It’s about to be the seventh anniversary of … the day my birthday became a day of infamy. And the approach of my birthday is maybe another part of why I’ve been so silent lately. I’ve never been particularly good at marking my birthday. It’s always seemed somehow wrong or vain to call so much attention to myself. But then, about a dozen or so years ago, I started marking the day with more enthusiasm. A woman I knew introduced me to the concept of Birthday Week — planning something nice for yourself for a few days leading up to and a few days after The Day to extend the specialness. I actually threw myself a couple of birthday parties, commissioned a fancy cake one year, really started to make a bit of a big deal about my birthday.
And then, seven years ago, it became almost illegal to celebrate my birthday. I didn’t, of course, celebrate it that year. I forgot about it completely. I mean really forgot about it, forgot to age myself until late spring of 2002, which left me feeling I’d ‘lost’ a year because I was already swinging around the calendar toward my next birthday.
I decided not to do anything for my birthday in 2002 … even though it was one of those ‘landmark birthdays.’ It just seemed in poor taste to expect anyone to get excited about something so not-at-all-significant-in-the-face-of-everything- else. I hoped my family would remember to call, hoped a few other people would call, too, but I couldn’t ‘celebrate.’ Two of my friends insisted, however. They pulled me out of myself, took me out to dinner, gave me flowers and wine and a fabulous red-and-gold-sequined and mardi-gras-beaded headdress (yes, a headdress … like a mini version of a Vegas showgirl headdress). They insisted I wear the headdress at dinner (they took turns, too). Basically, they forced me to reclaim the day a little, to remember that it had been my birthday — and so many people’s birthdays — long before the terrible events the rest of the country would commemorate every year for the rest of my life.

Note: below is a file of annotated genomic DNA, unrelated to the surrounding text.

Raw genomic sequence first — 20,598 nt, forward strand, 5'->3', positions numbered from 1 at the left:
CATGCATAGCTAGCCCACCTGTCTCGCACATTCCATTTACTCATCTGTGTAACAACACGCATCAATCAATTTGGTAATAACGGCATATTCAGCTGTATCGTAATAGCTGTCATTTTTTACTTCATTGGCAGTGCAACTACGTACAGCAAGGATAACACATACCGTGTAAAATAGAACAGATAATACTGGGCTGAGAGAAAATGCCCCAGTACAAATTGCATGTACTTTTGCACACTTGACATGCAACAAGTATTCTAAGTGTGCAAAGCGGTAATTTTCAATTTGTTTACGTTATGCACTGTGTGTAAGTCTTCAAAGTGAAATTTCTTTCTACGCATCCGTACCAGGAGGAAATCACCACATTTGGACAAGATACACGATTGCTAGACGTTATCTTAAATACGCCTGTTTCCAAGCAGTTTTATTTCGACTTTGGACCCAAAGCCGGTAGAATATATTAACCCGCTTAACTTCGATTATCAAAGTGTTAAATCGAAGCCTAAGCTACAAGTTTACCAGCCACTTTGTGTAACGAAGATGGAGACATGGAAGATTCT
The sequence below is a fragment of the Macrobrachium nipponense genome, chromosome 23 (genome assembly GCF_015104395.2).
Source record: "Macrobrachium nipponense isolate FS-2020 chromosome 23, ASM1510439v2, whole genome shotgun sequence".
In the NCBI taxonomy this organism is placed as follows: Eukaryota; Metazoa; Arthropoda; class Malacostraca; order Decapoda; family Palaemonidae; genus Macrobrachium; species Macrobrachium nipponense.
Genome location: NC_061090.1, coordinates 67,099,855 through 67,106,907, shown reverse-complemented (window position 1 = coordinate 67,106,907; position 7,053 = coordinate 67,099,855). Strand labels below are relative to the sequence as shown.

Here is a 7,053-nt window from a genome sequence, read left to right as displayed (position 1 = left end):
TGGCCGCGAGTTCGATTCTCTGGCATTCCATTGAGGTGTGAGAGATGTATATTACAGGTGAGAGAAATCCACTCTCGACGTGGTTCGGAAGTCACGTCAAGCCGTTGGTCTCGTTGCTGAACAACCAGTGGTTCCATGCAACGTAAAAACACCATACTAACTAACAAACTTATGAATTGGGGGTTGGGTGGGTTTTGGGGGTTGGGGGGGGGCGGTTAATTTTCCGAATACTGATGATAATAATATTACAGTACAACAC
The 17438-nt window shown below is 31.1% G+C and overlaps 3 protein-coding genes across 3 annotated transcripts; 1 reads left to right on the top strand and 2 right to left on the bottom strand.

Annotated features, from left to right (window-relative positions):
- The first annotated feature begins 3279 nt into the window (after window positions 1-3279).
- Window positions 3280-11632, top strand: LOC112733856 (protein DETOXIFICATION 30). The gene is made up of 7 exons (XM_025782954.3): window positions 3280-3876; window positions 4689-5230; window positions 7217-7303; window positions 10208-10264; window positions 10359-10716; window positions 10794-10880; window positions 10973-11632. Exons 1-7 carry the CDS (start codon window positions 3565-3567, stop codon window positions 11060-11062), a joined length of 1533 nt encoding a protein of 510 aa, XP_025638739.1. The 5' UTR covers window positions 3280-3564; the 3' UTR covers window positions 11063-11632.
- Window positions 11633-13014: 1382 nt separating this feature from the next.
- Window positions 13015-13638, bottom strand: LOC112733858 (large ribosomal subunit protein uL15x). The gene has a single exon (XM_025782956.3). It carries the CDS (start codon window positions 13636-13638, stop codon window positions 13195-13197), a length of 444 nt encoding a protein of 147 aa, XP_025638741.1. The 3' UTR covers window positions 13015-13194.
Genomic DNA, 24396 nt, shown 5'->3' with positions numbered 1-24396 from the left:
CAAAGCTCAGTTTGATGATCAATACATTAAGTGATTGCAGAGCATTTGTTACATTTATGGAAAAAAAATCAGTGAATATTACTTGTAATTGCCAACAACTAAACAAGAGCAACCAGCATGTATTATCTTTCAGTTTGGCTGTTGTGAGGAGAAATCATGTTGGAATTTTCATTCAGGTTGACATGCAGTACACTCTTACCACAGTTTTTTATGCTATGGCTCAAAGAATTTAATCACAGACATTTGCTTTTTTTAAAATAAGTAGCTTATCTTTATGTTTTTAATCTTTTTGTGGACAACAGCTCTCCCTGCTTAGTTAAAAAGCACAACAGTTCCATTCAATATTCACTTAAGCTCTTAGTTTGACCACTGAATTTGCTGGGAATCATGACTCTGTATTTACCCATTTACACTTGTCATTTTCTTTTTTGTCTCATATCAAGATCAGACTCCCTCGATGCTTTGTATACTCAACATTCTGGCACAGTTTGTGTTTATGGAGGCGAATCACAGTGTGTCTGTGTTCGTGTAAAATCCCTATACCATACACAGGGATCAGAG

I was grateful for that dinner, and for that headdress. That dinner with my friends couldn’t push me back to the place I’d been cultivating before 2001, of course. I doubt I’ll be throwing myself any birthday parties any time soon, maybe never again. My birthdays since 2002 have been sort of up and down. Last year’s was mostly down, so I’m hoping to make this year’s more up. My family, friends and coworkers help enormously, but it’s not as though I can ignore everything else going on around me. I live in New York City, after all. It really is vain to focus on myself when everyone around me is focusing on honoring the losses of that day.
My brother is not alone in suggesting that I might consider picking another day, moving my birthday ahead a few days to make it easier to celebrate. It might not be a bad idea, but I can’t do it. I’ve always liked my birthday, my birth date, even if I haven’t always made a big deal about it. I liked my ‘eleven,’ liked getting phone calls from people saying, “It’s a birthday emergency!” and other silly date-related things. But more than that, moving my birthday (can anyone really do that, anyway?) just feels wrong. It’s my birthday, my birthday. It was my birthday for years and years and years before it was this day, before it was Patriot’s Day.
So I keep my day … and I struggle with it. I have friends born on milestone days: ‘Black Tuesday’ and Pearl Harbor Day. I’ve never heard either one bellyache about how hard it is to celebrate, how bad they feel about having birthdays on the same day that something awful happened. That makes me see that I need to stop whining and get over myself. I just wish it was that easy. Maybe I can get Cher to come and slap me a good one, tell me to ‘Snap out of it!’